Layoff anxiety

I’ve been an IBM employee for a year now; the beginning of May was my anniversary. I hope I will still be one a month from now. But that may not be the case.
The Wall Street Journal and other news sources are reporting that IBM will announce layoffs in its U.S. operations later this month. I’ve been expecting something like this. Technology companies are not doing especially well right now, and IBM’s earnings for the first quarter were disappointing. The stock price has fallen, and investors want to see evidence that costs are being cut. The traditional response is a layoff.
If my team is affected, it seems inevitable that I’ll be the one to go. I was the last one hired, and even after a year of acclimation, I’m still not as effective as my colleagues who have been here longer. Letting me go would be the logical thing to do. I can only cross my fingers and hope my team won’t be affected.
When I was laid off from Alcatel a year ago, I found a new job almost immediately. But I was very lucky: I had a brother already working at IBM who was in a position to put my resume in the hands of the right person at exactly the moment when a position opened up. That sort of thing is not likely to happen again, and job prospects in the current market are pretty grim.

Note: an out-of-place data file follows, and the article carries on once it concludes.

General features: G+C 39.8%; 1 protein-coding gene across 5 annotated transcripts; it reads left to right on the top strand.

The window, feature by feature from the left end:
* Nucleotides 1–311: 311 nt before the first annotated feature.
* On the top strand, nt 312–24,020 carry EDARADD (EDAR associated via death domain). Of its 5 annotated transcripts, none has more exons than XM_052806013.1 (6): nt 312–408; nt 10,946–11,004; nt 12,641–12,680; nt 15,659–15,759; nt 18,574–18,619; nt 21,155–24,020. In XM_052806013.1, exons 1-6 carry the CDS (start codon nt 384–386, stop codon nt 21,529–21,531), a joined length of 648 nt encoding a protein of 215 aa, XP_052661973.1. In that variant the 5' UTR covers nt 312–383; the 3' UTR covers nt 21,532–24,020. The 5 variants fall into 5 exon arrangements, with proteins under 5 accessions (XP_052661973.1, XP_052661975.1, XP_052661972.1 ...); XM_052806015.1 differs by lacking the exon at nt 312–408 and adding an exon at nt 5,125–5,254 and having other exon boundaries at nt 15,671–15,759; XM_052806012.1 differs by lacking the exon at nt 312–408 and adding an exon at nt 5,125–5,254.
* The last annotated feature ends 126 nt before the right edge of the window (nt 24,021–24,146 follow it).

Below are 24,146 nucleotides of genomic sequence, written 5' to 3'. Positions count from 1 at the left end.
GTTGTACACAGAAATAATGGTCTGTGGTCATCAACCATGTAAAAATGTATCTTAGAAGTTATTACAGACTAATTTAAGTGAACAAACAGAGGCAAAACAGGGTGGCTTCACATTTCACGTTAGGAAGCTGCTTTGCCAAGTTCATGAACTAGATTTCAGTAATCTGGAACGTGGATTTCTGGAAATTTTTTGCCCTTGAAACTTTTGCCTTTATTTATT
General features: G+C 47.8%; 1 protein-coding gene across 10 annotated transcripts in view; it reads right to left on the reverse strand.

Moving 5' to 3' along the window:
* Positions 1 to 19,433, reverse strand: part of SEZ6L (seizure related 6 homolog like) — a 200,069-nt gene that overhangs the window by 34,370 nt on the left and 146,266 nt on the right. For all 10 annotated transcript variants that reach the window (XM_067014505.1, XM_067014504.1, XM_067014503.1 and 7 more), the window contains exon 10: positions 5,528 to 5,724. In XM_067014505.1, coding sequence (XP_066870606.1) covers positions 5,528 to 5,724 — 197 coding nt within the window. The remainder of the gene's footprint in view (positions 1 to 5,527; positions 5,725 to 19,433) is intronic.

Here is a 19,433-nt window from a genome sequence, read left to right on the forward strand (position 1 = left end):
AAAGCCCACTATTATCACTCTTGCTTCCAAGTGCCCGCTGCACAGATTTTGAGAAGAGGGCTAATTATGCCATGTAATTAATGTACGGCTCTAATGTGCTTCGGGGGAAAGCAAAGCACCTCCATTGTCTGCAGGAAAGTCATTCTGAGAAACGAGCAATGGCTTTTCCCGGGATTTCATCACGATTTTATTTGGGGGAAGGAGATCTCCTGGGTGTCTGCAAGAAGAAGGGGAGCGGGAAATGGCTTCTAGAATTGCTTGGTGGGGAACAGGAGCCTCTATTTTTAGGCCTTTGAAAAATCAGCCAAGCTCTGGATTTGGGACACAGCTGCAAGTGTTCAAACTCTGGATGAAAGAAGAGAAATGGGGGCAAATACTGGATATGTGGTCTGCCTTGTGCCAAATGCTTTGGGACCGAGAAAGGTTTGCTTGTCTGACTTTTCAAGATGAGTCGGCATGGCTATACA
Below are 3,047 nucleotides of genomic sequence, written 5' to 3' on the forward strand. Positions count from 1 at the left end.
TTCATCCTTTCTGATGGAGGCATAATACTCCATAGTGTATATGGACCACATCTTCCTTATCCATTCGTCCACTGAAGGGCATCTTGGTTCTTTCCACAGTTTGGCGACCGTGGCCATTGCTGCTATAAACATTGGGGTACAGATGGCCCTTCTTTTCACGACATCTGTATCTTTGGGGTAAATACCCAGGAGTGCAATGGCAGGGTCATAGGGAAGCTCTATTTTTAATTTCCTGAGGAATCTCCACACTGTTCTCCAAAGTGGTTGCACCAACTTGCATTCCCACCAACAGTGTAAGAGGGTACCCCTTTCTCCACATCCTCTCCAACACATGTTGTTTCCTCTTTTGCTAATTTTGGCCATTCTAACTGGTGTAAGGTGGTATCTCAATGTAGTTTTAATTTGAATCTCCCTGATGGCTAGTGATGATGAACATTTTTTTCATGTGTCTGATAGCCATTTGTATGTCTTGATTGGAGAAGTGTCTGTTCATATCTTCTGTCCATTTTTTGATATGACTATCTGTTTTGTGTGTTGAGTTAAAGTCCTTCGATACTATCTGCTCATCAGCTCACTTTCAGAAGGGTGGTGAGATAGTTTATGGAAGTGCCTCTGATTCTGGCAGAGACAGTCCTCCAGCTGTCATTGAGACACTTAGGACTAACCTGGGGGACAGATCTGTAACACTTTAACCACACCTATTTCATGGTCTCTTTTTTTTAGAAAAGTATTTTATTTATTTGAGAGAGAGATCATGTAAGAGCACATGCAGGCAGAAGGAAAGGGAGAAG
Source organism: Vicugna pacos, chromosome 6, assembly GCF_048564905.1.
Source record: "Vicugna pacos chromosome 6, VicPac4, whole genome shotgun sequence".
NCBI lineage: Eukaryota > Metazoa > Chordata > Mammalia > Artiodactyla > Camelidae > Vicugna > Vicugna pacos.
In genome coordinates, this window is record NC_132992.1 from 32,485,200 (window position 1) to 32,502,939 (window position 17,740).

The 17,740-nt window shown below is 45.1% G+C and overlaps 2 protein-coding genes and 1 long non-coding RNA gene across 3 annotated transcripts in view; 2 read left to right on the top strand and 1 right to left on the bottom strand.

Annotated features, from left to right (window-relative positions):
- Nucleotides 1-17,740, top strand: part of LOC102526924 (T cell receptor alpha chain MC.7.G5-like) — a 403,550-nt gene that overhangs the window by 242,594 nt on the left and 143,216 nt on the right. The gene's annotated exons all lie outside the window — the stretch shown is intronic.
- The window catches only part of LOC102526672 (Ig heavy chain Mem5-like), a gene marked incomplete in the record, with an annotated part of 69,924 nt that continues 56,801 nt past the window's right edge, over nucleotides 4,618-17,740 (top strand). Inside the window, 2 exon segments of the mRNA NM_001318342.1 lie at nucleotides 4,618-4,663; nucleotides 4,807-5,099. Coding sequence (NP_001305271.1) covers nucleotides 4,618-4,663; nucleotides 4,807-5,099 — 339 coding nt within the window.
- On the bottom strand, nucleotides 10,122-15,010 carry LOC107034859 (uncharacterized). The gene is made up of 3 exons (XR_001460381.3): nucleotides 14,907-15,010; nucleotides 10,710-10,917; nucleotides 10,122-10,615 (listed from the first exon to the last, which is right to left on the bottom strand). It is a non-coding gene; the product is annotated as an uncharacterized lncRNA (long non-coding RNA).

But if it comes to that, I’ll find something. I always do. I’ve spent most of my technical writing career as a contractor, and that experience has taught me that any job can end without warning, whether it’s “permanent” or not. (In fact, my five-year stint at Alcatel was arguably the most permanent job I’ve ever had, even though it was a contract.) You just have to suck it up and hit the street the next day as a full-time job hunter.
In theory, it’s better to have a little warning that something like this is going to happen. But in practice, there’s not much you can do about it except worry. I’ve been laid off without warning before, and I actually prefer it that way. At least it’s over quickly and you can move on.
Well, if I didn’t want to know about this, I guess I had no business reading the Wall Street Journal. Nothing to do now but update my resume and then try to think of other things until the announcement comes. Either way, life will go on.

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